A huge elementary school takes up the center of the village, now closed down and used as a community center. Asked why the village ever needed such a large building in the first place, the guide shrugs and simply says, “Politics.” A pair of obachans (older women) shoot the breeze on a nearby bench. I wonder what they still have to talk about after decades of chatting on that same bench. A lone fisherman—probably in his 80s—stands on the wharf. Answering our hearty “Konnichiwas” with a grunt and a wave of the hand, he soon disappears into the village. Because of the virus, the villagers are less welcoming to outsiders than before and we are asked not to enter the village itself. Officially, the population stands at 27 with 90% classified as seniors. The guide adds that this number has somehow held for a long time so the actual population is more likely in the single digits. 

It’s time to snorkel and, after some quick safety tips, fins and masks go on and we jump in the ocean. The water is perfect and the bay offers some coral outcroppings, varieties of tropical fish, an occasional blowfish and even apparently a sea turtle that darted away. I am an advanced open water diver, and during a bento lunch, the captain asks if I would like to visit the outer reef. “Absolutely!” I exclaim.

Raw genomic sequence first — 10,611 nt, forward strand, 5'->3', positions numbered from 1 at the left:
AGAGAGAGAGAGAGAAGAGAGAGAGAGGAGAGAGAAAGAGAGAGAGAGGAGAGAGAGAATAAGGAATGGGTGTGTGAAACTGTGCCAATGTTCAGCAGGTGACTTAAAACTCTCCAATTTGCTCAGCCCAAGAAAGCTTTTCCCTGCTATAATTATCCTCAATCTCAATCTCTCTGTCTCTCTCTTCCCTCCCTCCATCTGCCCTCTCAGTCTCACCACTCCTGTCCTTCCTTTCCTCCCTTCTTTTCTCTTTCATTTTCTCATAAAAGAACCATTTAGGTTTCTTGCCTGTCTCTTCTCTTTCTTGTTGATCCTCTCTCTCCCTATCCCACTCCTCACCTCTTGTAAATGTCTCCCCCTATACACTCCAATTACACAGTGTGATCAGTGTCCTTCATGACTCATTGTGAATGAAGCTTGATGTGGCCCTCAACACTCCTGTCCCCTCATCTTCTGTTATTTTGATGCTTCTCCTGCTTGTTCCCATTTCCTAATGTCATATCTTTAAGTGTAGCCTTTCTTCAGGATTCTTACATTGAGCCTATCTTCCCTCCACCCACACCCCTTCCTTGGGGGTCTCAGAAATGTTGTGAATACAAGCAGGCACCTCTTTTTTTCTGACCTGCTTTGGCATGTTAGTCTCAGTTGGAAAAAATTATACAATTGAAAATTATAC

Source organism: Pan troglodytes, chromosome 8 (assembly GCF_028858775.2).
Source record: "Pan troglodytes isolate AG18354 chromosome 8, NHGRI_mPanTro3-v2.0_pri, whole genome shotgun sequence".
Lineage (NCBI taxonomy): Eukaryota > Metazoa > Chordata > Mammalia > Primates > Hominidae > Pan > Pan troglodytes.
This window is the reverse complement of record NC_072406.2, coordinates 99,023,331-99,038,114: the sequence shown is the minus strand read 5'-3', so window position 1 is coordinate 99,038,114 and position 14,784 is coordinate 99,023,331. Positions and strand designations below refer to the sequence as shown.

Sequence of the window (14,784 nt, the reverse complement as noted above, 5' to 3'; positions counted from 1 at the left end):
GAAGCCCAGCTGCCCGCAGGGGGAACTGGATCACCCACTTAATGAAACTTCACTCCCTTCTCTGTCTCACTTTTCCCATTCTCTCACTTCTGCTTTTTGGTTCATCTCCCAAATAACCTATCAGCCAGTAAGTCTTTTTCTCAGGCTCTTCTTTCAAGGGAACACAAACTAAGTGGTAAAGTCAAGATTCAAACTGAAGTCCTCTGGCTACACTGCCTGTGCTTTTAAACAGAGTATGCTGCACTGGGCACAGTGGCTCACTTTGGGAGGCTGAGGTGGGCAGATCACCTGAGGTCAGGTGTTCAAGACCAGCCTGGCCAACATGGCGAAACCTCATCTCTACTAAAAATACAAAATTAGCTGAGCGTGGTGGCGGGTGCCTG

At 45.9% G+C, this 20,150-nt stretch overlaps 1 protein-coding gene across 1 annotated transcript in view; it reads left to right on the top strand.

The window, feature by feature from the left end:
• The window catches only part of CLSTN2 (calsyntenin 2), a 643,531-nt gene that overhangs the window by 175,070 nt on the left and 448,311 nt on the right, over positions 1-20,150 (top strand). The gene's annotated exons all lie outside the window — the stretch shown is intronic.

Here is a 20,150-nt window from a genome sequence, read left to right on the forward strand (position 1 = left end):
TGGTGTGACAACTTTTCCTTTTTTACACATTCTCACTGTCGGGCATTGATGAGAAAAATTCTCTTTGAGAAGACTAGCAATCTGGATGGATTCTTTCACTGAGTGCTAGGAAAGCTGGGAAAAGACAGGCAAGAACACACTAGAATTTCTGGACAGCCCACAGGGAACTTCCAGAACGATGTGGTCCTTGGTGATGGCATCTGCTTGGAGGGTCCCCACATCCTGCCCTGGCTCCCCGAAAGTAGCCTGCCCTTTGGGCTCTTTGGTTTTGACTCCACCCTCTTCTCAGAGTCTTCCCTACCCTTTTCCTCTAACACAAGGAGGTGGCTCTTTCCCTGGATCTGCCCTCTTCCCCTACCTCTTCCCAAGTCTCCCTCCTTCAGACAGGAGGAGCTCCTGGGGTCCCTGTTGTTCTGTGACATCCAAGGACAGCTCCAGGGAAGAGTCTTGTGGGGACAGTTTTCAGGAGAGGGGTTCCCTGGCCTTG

Taking the two minute boat ride, I jump out to a wall of coral growing directly on the concrete tetrapods (an erosion prevention measure found on much of Japan’s coastline). Nature finds ways to beautify anything man made and I am pleased that something so ugly above the surface can turn into something so beautiful below. Judging from the large group of scuba divers also visiting the island, there must be other great dive locations on the island. Alas, there is no time today, but I will definitely come back to explore more.